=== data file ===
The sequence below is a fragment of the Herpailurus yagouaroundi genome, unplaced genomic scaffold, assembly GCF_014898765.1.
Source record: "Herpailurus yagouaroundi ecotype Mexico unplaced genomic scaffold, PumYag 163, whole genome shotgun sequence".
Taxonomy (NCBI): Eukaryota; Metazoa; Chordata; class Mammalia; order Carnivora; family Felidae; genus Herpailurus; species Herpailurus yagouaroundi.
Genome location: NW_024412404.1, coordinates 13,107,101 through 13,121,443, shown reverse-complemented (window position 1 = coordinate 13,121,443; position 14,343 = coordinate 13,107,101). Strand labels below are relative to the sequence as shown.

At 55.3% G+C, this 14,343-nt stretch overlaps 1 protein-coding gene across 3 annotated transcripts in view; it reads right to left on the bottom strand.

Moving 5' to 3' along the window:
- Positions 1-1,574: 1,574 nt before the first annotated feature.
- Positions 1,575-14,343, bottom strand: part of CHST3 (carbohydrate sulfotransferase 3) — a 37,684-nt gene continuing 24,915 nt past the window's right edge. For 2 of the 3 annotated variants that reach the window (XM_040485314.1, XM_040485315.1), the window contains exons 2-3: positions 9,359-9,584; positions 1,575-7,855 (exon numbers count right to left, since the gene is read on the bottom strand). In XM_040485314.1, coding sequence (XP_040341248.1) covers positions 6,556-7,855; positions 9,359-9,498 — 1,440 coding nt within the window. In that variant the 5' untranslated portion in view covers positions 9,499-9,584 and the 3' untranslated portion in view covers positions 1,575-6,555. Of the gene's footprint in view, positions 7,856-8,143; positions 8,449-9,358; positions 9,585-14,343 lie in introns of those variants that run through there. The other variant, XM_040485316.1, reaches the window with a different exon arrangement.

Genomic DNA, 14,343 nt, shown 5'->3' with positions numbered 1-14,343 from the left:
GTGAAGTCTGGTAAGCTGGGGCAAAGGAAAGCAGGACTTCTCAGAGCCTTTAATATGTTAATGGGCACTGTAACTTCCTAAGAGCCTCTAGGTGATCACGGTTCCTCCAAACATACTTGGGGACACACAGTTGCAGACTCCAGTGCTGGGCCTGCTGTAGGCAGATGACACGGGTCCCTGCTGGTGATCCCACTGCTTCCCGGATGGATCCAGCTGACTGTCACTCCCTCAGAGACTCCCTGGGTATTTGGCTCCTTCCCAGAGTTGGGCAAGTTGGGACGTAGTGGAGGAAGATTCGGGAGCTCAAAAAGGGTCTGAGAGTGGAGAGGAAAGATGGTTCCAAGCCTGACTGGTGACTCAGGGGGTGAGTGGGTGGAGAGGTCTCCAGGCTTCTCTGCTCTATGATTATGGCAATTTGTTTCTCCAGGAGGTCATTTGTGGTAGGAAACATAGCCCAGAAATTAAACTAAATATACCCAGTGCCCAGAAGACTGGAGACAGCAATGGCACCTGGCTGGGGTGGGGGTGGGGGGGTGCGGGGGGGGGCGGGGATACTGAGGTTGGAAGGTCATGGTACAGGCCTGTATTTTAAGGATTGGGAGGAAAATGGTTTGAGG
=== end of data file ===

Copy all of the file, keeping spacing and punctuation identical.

The sequence below is a fragment of the Herpailurus yagouaroundi genome, unplaced genomic scaffold, assembly GCF_014898765.1.
Source record: "Herpailurus yagouaroundi ecotype Mexico unplaced genomic scaffold, PumYag 163, whole genome shotgun sequence".
Taxonomy (NCBI): Eukaryota; Metazoa; Chordata; class Mammalia; order Carnivora; family Felidae; genus Herpailurus; species Herpailurus yagouaroundi.
Genome location: NW_024412404.1, coordinates 13,107,101 through 13,121,443, shown reverse-complemented (window position 1 = coordinate 13,121,443; position 14,343 = coordinate 13,107,101). Strand labels below are relative to the sequence as shown.

At 55.3% G+C, this 14,343-nt stretch overlaps 1 protein-coding gene across 3 annotated transcripts in view; it reads right to left on the bottom strand.

Moving 5' to 3' along the window:
- Positions 1-1,574: 1,574 nt before the first annotated feature.
- Positions 1,575-14,343, bottom strand: part of CHST3 (carbohydrate sulfotransferase 3) — a 37,684-nt gene continuing 24,915 nt past the window's right edge. For 2 of the 3 annotated variants that reach the window (XM_040485314.1, XM_040485315.1), the window contains exons 2-3: positions 9,359-9,584; positions 1,575-7,855 (exon numbers count right to left, since the gene is read on the bottom strand). In XM_040485314.1, coding sequence (XP_040341248.1) covers positions 6,556-7,855; positions 9,359-9,498 — 1,440 coding nt within the window. In that variant the 5' untranslated portion in view covers positions 9,499-9,584 and the 3' untranslated portion in view covers positions 1,575-6,555. Of the gene's footprint in view, positions 7,856-8,143; positions 8,449-9,358; positions 9,585-14,343 lie in introns of those variants that run through there. The other variant, XM_040485316.1, reaches the window with a different exon arrangement.

Genomic DNA, 14,343 nt, shown 5'->3' with positions numbered 1-14,343 from the left:
GTGAAGTCTGGTAAGCTGGGGCAAAGGAAAGCAGGACTTCTCAGAGCCTTTAATATGTTAATGGGCACTGTAACTTCCTAAGAGCCTCTAGGTGATCACGGTTCCTCCAAACATACTTGGGGACACACAGTTGCAGACTCCAGTGCTGGGCCTGCTGTAGGCAGATGACACGGGTCCCTGCTGGTGATCCCACTGCTTCCCGGATGGATCCAGCTGACTGTCACTCCCTCAGAGACTCCCTGGGTATTTGGCTCCTTCCCAGAGTTGGGCAAGTTGGGACGTAGTGGAGGAAGATTCGGGAGCTCAAAAAGGGTCTGAGAGTGGAGAGGAAAGATGGTTCCAAGCCTGACTGGTGACTCAGGGGGTGAGTGGGTGGAGAGGTCTCCAGGCTTCTCTGCTCTATGATTATGGCAATTTGTTTCTCCAGGAGGTCATTTGTGGTAGGAAACATAGCCCAGAAATTAAACTAAATATACCCAGTGCCCAGAAGACTGGAGACAGCAATGGCACCTGGCTGGGGTGGGGGTGGGGGGGTGCGGGGGGGGGCGGGGATACTGAGGTTGGAAGGTCATGGTACAGGCCTGTATTTTAAGGATTGGGAGGAAAATGGTTTGAGG